“Vanya, Sonia, Masha and Spike,” which has won several awards and is sure to win some more, has been extended to July 28
Two new theater websites to kvell about:
Broadway.org, from The Broadway League
DramaDesk.org, from The Drama Desk
Natasha, Pierre and The Great Comet of 1812
1. The Cell Phone Vigilante
This generated a LOT of comments. One exchange between Pulitzer-winning playwright Lynn Nottage and Wall Street Journal theater critic Terry Teachout:
Lynn Nottage: Lord knows I’ve wanted to smash someone’s cell phone during a show.
Terry Teachout: I incline more to the garrote or stun gun (depending on whether you’re seated behind or beside the user).
Lynn Nottage: Luv the idea of a stun gun to silence cell phone abusers in the theatre.
Terry Teachout One beat of stunned silence, then laughter and applause–and no ringing phones during the performance, either!
Jonathan Mandell: This is maybe excessive?
Terry Teachout: Oh, let’s not be priggish! At least she didn’t endorse my OTHER suggestion.
If Charles Bronson were alive, he’d make Death Wish VI: Cellphone Vigilantes.
I raved about the immersive theatrical experience that is “Natasha, Pierre and the Comet of 1912” – a new type of dinner theater – when it was performed at Ars Nova last fall…o I am going to rave again about this musical – but add a caveat….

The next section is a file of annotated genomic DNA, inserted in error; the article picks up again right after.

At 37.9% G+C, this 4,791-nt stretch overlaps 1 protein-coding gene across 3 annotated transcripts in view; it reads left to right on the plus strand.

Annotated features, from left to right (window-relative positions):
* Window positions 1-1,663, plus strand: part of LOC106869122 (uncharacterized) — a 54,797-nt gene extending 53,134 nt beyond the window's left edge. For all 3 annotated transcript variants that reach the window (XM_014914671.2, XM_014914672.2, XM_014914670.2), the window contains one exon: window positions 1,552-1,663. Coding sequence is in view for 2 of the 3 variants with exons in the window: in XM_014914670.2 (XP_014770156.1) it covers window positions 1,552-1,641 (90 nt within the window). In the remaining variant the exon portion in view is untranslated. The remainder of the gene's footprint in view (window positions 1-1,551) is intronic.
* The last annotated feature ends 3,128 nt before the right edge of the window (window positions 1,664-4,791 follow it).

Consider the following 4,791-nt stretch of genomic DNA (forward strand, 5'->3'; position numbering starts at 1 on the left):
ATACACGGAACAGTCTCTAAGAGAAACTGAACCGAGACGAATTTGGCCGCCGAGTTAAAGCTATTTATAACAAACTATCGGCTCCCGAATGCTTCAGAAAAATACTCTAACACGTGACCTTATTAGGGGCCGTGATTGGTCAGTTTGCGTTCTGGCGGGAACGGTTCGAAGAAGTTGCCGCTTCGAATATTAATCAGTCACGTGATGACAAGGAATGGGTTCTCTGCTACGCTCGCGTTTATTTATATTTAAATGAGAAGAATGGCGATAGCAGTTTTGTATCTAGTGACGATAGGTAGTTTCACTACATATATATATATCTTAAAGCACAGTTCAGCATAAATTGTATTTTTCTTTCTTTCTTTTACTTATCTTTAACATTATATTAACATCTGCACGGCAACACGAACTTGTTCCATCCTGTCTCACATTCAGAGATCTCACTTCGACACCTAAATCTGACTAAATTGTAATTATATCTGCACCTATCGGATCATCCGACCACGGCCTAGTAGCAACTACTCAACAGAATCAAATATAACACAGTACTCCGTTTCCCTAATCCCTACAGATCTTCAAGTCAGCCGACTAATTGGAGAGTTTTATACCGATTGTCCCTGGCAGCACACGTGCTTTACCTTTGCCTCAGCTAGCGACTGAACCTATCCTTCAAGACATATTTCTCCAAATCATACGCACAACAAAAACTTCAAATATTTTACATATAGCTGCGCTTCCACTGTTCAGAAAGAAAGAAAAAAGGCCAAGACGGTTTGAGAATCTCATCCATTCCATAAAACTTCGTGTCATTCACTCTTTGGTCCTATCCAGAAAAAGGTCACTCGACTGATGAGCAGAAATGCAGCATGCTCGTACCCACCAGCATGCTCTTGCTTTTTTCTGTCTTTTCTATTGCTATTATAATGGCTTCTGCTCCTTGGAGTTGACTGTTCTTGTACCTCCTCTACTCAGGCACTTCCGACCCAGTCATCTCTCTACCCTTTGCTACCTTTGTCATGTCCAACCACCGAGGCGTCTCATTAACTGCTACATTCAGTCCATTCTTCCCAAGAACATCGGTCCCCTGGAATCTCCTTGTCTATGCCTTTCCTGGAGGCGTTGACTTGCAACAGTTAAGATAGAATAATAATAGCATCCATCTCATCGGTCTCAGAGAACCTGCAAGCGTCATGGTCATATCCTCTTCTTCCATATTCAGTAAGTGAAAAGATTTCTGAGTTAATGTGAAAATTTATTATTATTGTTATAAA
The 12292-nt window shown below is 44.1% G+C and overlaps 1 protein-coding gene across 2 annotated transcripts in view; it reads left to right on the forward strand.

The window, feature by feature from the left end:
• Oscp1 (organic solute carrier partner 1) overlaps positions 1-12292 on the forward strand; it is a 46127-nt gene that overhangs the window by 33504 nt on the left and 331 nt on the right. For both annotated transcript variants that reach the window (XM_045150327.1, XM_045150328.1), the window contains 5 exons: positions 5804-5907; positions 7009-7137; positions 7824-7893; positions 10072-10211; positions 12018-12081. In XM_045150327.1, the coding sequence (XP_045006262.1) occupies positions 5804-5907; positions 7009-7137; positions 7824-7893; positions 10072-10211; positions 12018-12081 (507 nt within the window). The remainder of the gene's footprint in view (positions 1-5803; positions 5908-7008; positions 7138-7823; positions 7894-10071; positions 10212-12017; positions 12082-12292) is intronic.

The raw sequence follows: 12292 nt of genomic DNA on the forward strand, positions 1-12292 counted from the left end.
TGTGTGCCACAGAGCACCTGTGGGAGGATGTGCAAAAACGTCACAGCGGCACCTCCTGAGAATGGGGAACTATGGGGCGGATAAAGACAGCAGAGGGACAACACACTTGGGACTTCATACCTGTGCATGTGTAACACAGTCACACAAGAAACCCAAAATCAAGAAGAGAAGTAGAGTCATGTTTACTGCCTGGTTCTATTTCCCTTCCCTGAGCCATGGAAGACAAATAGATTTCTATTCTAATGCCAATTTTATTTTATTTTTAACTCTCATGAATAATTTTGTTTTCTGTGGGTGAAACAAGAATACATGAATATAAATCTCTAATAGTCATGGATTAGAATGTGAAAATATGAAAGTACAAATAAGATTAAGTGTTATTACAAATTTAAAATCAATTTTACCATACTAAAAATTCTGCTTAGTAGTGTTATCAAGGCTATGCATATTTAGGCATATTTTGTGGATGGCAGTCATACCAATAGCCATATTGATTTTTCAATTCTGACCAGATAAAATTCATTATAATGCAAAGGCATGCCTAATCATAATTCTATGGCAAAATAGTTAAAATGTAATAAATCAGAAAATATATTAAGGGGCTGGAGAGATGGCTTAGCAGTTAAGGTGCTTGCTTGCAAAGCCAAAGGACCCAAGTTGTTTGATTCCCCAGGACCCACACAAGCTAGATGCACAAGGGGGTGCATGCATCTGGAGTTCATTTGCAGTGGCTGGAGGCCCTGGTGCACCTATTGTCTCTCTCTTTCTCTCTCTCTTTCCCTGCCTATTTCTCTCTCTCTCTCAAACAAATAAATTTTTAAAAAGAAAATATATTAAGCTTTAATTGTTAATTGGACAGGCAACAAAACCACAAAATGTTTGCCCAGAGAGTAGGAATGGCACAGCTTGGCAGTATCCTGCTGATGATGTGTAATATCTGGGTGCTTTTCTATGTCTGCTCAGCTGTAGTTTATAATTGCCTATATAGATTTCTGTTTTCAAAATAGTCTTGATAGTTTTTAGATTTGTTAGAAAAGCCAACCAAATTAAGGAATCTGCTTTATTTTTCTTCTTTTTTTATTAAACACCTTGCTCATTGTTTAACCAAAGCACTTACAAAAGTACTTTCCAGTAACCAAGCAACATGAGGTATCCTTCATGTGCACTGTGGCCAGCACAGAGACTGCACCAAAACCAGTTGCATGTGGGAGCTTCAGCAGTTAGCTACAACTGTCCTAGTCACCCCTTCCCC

But let us face the fact that the complications in the story are simply not as easy, nor as interesting, to follow for those who haven’t read Tolstoy’s novel
Winners of Drama League Awards: Nathan Lane; Vanya, Sonia, Masha and Spike; Kinky Boots; Who’s Afraid of Virginia Woolf?’ Pippin
The Assembled Parties has been extended (a 2nd time) to July 7. See it.
The Village Voice, home of Obies honoring theater Off and Off-Off Broadway, has fired its two chief theater reviewers, Michael Feingold (who was chairman of the Obies!) & @mikeymusto.
Charles McNulty: Let the #Obie judges hand out awards in an alternate ceremony — the Village Voice’s funeral
Fiona Shaw,who played Mary in “The Testament of Mary,” will perform the Coleridge poem Rime of the Ancient Mariner at the Brooklyn Academy of Music in December
Dame Helen Mirren and The Audience will grant an audience to The Lillian Booth Actors Home in New Jersey.
A cop bumped into Tamara Williams, frisked her, mocked her, then issued her a citation for resisting arrest — a traumatic incident from last summer that became a dramatic one this weekend. It was one of the scenes in Save The Drama, a show about the problems facing LGBTQ homeless youth, the latest presentation by Theatre of the Oppressed NYC. (TONYC) In a challenging and ultimately satisfying piece of casting, Williams herself portrayed one of the harassing cops..
The big winners of the 58th Annual Drama Desk Awards included Matilda, which won the most number of awards, five, including Outstanding Musical, and Who’s Afraid Of Virginia Woolf?, which won three, including Outstanding Play, Outstanding Director of a Play, and leading actor. The other three leading actor awards went to Cicely Tyson (Trip to Bountiful), Billy Porter (Kinky Boots), and Laura Osnes (Cinderella). Other shows singled out for honors: Pippin, Vanya, Sonia, Masha and Spike, and Here Lies Love — which, like “Natasha, Pierre and the Great Comet of 1812” — is inventive, exciting…and Off-Broadway.